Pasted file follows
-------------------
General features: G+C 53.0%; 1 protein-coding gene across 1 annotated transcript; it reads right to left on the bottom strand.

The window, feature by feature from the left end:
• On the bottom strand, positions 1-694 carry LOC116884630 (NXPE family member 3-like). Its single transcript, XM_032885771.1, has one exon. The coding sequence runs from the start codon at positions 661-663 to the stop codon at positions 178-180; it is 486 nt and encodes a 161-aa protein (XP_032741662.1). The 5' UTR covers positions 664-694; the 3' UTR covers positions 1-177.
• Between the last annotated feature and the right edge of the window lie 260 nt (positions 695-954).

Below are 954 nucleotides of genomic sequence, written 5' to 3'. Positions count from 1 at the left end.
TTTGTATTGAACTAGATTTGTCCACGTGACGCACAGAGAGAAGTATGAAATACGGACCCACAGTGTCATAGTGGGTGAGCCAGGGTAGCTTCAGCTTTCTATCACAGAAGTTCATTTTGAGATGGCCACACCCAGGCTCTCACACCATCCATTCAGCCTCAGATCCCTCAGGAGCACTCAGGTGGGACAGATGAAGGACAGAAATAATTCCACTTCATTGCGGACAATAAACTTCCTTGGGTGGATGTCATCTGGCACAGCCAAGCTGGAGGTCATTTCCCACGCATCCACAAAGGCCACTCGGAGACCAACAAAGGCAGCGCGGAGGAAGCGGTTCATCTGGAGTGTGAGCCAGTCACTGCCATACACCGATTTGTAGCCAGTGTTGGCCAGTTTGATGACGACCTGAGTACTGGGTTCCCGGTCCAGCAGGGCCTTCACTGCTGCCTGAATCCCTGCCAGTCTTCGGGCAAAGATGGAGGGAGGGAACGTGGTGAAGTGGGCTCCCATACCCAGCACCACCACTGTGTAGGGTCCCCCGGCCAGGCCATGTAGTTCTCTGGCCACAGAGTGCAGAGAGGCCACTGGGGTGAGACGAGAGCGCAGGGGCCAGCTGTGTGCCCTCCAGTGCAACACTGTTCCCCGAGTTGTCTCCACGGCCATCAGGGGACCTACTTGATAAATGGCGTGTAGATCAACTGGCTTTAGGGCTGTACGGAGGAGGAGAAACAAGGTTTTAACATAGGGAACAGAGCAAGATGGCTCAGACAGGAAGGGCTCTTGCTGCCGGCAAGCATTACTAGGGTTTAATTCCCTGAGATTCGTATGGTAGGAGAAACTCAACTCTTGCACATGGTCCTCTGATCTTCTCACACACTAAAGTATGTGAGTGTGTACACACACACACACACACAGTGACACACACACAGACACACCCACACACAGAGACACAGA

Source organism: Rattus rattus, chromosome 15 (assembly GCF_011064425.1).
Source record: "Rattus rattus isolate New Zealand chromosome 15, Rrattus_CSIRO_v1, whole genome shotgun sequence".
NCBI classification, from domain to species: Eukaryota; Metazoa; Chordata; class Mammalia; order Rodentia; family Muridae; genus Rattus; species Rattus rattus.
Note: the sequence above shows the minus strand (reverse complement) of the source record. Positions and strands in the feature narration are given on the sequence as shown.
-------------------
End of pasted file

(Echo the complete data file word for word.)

General features: G+C 53.0%; 1 protein-coding gene across 1 annotated transcript; it reads right to left on the bottom strand.

The window, feature by feature from the left end:
• On the bottom strand, positions 1-694 carry LOC116884630 (NXPE family member 3-like). Its single transcript, XM_032885771.1, has one exon. The coding sequence runs from the start codon at positions 661-663 to the stop codon at positions 178-180; it is 486 nt and encodes a 161-aa protein (XP_032741662.1). The 5' UTR covers positions 664-694; the 3' UTR covers positions 1-177.
• Between the last annotated feature and the right edge of the window lie 260 nt (positions 695-954).

Below are 954 nucleotides of genomic sequence, written 5' to 3'. Positions count from 1 at the left end.
TTTGTATTGAACTAGATTTGTCCACGTGACGCACAGAGAGAAGTATGAAATACGGACCCACAGTGTCATAGTGGGTGAGCCAGGGTAGCTTCAGCTTTCTATCACAGAAGTTCATTTTGAGATGGCCACACCCAGGCTCTCACACCATCCATTCAGCCTCAGATCCCTCAGGAGCACTCAGGTGGGACAGATGAAGGACAGAAATAATTCCACTTCATTGCGGACAATAAACTTCCTTGGGTGGATGTCATCTGGCACAGCCAAGCTGGAGGTCATTTCCCACGCATCCACAAAGGCCACTCGGAGACCAACAAAGGCAGCGCGGAGGAAGCGGTTCATCTGGAGTGTGAGCCAGTCACTGCCATACACCGATTTGTAGCCAGTGTTGGCCAGTTTGATGACGACCTGAGTACTGGGTTCCCGGTCCAGCAGGGCCTTCACTGCTGCCTGAATCCCTGCCAGTCTTCGGGCAAAGATGGAGGGAGGGAACGTGGTGAAGTGGGCTCCCATACCCAGCACCACCACTGTGTAGGGTCCCCCGGCCAGGCCATGTAGTTCTCTGGCCACAGAGTGCAGAGAGGCCACTGGGGTGAGACGAGAGCGCAGGGGCCAGCTGTGTGCCCTCCAGTGCAACACTGTTCCCCGAGTTGTCTCCACGGCCATCAGGGGACCTACTTGATAAATGGCGTGTAGATCAACTGGCTTTAGGGCTGTACGGAGGAGGAGAAACAAGGTTTTAACATAGGGAACAGAGCAAGATGGCTCAGACAGGAAGGGCTCTTGCTGCCGGCAAGCATTACTAGGGTTTAATTCCCTGAGATTCGTATGGTAGGAGAAACTCAACTCTTGCACATGGTCCTCTGATCTTCTCACACACTAAAGTATGTGAGTGTGTACACACACACACACACACAGTGACACACACACAGACACACCCACACACAGAGACACAGA

Source organism: Rattus rattus, chromosome 15 (assembly GCF_011064425.1).
Source record: "Rattus rattus isolate New Zealand chromosome 15, Rrattus_CSIRO_v1, whole genome shotgun sequence".
NCBI classification, from domain to species: Eukaryota; Metazoa; Chordata; class Mammalia; order Rodentia; family Muridae; genus Rattus; species Rattus rattus.
Note: the sequence above shows the minus strand (reverse complement) of the source record. Positions and strands in the feature narration are given on the sequence as shown.